Another basic gospel teaching is our belief in modern revelation and living prophets. Almost any question can be returned to that issue: “The real question here is not __________, but whether or not there is modern revelation in the Church today. The scriptures clearly teach the principle of living prophets. [See Amos 3:7; Acts 1:2; Eph. 2:20.] I bear testimony that the Lord does direct the Church today through living prophets and that you can come to know this also. Would you like to know how you can come to know these things?” Another approach may be: “Time will not permit me to give you an answer to that question. Related to it, though, is the more basic question: ______.”

4. Bear testimony. Nothing is more basic to the gospel than our personal testimonies. Alma bore a simple, forthright witness to Korihor: “I know there is a God, and also that Christ shall come.” (Alma 30:39.) If the person is receptive to the truth, the Holy Ghost is able to bear witness to him. The testimony of the Spirit will be the most powerful influence in his conversion. However, if a person is not receptive to the Spirit, all the reasoning in the world won’t touch him.

Many people aren’t ready for conversion, but are curious about what the Church teaches. They deserve to hear the basic truths of the gospel and to have their misconceptions cleared up. But in the process they may challenge you to give some physical or logical proof of the gospel. Although the gospel can be explained logically, it’s not our responsibility to try to prove it or to convince the other person. The only real proof is the witness of the Spirit.

5. Explain that you are not interested in debating or arguing—but in sharing your point of view and listening to his. Alma didn’t get pulled into the trap of trying to prove the gospel. In fact, he turned the tables on Korihor. “What evidence have ye that there is no God … ? Ye have none, save it be your word only.” (Alma 30:40.) If the person is very contentious, a fair question to ask is “Do you just want to argue, or do you want to understand what I believe?”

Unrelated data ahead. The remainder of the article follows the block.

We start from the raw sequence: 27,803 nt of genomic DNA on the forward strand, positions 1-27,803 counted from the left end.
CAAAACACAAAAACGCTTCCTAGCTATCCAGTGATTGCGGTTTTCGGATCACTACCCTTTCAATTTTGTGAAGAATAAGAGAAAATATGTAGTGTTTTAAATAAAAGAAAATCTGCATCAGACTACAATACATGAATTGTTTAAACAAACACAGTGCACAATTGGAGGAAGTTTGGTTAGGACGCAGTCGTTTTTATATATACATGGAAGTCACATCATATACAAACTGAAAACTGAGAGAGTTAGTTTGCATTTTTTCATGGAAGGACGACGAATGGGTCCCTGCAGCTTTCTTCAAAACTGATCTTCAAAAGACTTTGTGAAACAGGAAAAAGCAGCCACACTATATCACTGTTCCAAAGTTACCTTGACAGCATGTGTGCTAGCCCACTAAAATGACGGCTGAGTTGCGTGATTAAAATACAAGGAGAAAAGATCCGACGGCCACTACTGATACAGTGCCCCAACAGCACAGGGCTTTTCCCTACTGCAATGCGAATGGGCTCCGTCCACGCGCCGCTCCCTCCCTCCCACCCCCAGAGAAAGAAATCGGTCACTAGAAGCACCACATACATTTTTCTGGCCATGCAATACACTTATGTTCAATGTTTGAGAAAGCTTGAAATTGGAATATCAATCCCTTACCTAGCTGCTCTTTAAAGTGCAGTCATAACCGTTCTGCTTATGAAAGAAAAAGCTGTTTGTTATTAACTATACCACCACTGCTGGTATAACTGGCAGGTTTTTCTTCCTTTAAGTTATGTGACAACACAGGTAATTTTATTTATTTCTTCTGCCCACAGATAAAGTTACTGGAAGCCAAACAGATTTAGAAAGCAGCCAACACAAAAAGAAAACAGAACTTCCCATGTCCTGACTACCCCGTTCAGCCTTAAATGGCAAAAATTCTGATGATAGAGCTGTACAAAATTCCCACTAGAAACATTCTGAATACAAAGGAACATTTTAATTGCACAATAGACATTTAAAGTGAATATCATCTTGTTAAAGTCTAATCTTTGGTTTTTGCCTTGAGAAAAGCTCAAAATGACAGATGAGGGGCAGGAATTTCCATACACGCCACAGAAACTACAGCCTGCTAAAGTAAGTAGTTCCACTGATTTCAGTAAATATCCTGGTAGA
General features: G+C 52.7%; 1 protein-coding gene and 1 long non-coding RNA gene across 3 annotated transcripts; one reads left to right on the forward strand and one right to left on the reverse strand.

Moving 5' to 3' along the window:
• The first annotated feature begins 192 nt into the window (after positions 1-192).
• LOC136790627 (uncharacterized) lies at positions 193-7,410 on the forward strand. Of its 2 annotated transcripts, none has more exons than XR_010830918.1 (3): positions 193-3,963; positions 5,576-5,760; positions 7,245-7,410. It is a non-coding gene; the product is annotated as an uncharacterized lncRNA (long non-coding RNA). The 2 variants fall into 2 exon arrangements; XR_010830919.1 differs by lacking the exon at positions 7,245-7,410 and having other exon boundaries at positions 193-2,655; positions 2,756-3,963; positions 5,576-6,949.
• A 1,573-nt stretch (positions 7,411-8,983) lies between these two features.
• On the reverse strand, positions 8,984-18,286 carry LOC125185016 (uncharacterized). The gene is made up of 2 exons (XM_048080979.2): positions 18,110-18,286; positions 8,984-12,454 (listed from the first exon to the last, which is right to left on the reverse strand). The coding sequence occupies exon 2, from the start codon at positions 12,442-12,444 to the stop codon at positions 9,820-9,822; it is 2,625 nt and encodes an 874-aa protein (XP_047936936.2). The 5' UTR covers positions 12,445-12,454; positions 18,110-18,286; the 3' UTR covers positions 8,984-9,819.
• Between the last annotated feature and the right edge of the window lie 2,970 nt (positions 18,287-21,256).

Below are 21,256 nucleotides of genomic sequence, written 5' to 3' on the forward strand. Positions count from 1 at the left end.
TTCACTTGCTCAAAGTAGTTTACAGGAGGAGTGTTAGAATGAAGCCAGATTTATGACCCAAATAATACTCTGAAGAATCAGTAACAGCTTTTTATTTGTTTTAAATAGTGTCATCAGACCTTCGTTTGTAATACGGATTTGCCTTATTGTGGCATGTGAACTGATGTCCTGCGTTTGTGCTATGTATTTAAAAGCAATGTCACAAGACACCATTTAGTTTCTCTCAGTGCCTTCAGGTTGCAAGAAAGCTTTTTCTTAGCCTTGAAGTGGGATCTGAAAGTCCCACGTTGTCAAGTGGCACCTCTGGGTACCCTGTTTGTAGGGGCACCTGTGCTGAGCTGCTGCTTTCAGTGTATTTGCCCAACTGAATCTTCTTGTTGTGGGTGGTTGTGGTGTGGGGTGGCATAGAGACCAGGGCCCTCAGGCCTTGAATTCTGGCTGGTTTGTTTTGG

6. Challenge the person to action. When Korihor persisted in demanding proof, Alma placed the burden of proof where it belonged back on Korihor’s shoulders. If he really wanted to know, he had “the testimony of all these thy brethren, and also all the holy prophets[.] The scriptures are laid before thee.” (Alma 30:44.) Our promise to the world is the one Jesus gave: “If any man will do his [God’s] will, he shall know of the doctrine, whether it be of God. …

“If ye continue in my word … ye shall know the truth.” (John 7:17; John 8:31–32.) If a person will live the gospel—obey the commandments, study the scriptures, pray—he will have spiritual experiences that will confirm the truthfulness of our message; he will not need to ask for proof.

What if you can’t answer a question you’re asked? Again, Alma demonstrated a proper course of action: “Now these mysteries are not yet fully made known unto me; therefore I shall forebear.” (Alma 37:11.) Say “I don’t know.” People will respect you for your honesty. When I feel there is an answer available, I usually tell them I’ll try to find out what it is.

What if you confuse or offend them? Remember that the Holy Ghost has the power to reach beyond our sometimes clumsy efforts into the heart of anyone who is sincerely seeking the truth.

We are promised that as we study the scripture prayerfully, the inspiration we need “shall be given … in the very hour.” (D&C 84:85.) As we become familiar with the Topical Guide in the LDS edition of the King James Bible, we will discover at our fingertips a gold mine of scriptural references to use in sharing the gospel. And our church classes, such as Sunday School, priesthood meeting, seminary and institute, can also help us become better prepared.

I take comfort in reading a statement of the First Presidency on this issue:

“We remind you that among the blessings of membership in the Church is the gift of the Holy Ghost which is conferred upon each individual at the time of confirmation. This gift will be present with members, as well as leaders, who faithfully live the principles of the gospel of Jesus Christ.

“We have confidence that if you will respond with prayer, and in a spirit of humility, then inspiration will attend you.” (Letter dated 1 Dec. 1983.)